Investment Newsletter – A review of July

You should have by now received an email with our recommendations for changes to your portfolio – apologies that this was via a blanket email, but I was keen to get this out to you as soon as possible.

I know many have already responded but if you haven’t, please could you do so as soon as possible please, as we are unable to update your investments without your agreement.  We have actioned all instructions so far except for those with Elevate accounts where we have hit a little hiccup with one of the new funds chosen.  Hopefully that will be resolved very shortly.

Outside of investment markets there was a fair bit of activity in July, Boris Johnson resigning at the start of the month, leaving now two candidates fighting for the Conservative Party leadership and, of course, the job of Prime Minister.

I’m told history has shown that of the final two candidates, whoever the MPs vote for, the wider party members vote for the other. Liz Truss is the current favourite on some polls, so let’s see if history repeats itself.

We ended the month with the excellent results by the Lionesses who, along with and in no small matter the outstanding coaching management and staff, secured England’s first football international tournament victory in 56 years. What odds for a double with the men’s team winning the World Cup? Maybe a treble with the Rugby World Cup next year!

The start of July also marked a miserable milestone for many investment markets, with the S&P 500 tumbling by 20.6 % in the first six months, something not seen since 1970, whilst the tech heavy NASDAQ has plummeted by a third this year and is on track for the biggest ever yearly drop.

By contrast, the FTSE 100 was only down 2.7 %, though this is stuffed with mining and energy companies such as BP who announced substantial quarterly profits earlier this week and this has helped it outperform other global markets, such as the more UK focused and generally better performing FTSE 250 which was down 18.9 %, whilst for other markets, France’s CAC40 was down 15.1 %, the German DAX down 19.5 % and the Euro STOXX 50 off by 19.4 %. Japan’s Nikkei 225, which I’ve previously compared to the FTSE 100 as an index that doesn’t usually keep pace with the others, was down 6.4 %.

Investment prices for the bond markets also performed badly as interest rates rose. The correlation between price and the interests they pay works a little like a seesaw, if the interest rate goes up, the underlying price of the investments fall and vice versa.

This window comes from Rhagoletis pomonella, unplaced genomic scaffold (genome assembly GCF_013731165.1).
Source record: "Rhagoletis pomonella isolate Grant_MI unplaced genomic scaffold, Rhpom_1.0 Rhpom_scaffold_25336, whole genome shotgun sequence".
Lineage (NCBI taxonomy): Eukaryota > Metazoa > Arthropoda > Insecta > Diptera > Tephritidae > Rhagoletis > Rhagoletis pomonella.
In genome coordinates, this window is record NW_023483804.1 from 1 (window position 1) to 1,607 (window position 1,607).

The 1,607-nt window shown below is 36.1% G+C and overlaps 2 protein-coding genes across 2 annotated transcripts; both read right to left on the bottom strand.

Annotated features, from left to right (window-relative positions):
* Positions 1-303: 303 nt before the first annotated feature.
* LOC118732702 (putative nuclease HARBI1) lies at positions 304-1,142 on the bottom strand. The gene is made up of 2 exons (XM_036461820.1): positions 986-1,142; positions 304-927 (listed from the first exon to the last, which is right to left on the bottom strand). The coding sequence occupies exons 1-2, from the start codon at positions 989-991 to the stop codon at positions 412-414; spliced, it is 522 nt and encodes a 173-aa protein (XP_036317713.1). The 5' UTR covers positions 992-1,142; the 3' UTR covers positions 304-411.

On the upside however and for the month of July, the FTSE 250 increased by 8 %, the FTSE 100 was up 3.7 % and S&P 500 was up 9.2 %. In Europe, the Euro STOXX 50 was up 7.5 % whilst France and Germany’s indexes gained 3.7 % and 1.7 % respectively, showing that markets largely shrugged off concerns about rising natural gas prices due to reduced Russian supply. The Nikkei 225 was up 5.3 % in July.

Central banks have been hiking interest rates as expected, the US Fed increasing theirs by 0.75 % to 2.25 – 2.5 %, whilst the Governing Council of the European Central Bank (ECB) increased theirs by 0.50 %, the first time since 2011 and higher than the anticipated 0.25 % rise, which you may remember my suggesting that this may well be the case in last month’s newsletter.

The ECB’s president, Christine Lagarde said “We expect inflation to remain undesirably high for some time, owing to continued pressures from energy and food prices and pipeline pressures in the supply chain.”

Talking of pipelines, I know Germany for one are doing their best to reduce their reliance on Russian gas and unfortunately as they look for other markets to buy from, this is only going to do one thing, increase prices.

As expected, the Bank of England increased UK interest rates by 0.50 % last week bringing our base rate to 1.75 %. The biggest increase in 27 years and its highest rate since 2008, this is the six consecutive increase, the BoE warning of a recession which could last for five quarters.

Historically, central banks have tentatively given some forward guidance which markets and investors lap up, but these comments can sometimes be unhelpful to markets in general, hence their decision to scale this guidance back. Data will therefore become increasingly more important for markets, for instance GDP (Gross Domestic Product), unemployment and of course, inflation.

The Fed says it will remain data dependent, which is backward looking. Moreover, it can take many months for rate increases to have a widespread economic impact. Investment market responses are, however, more immediate and as you will have seen my mentioning in past newsletters, they are forward-looking, so much so that the future markets are already pricing in rate cuts as soon the first quarter of 2023.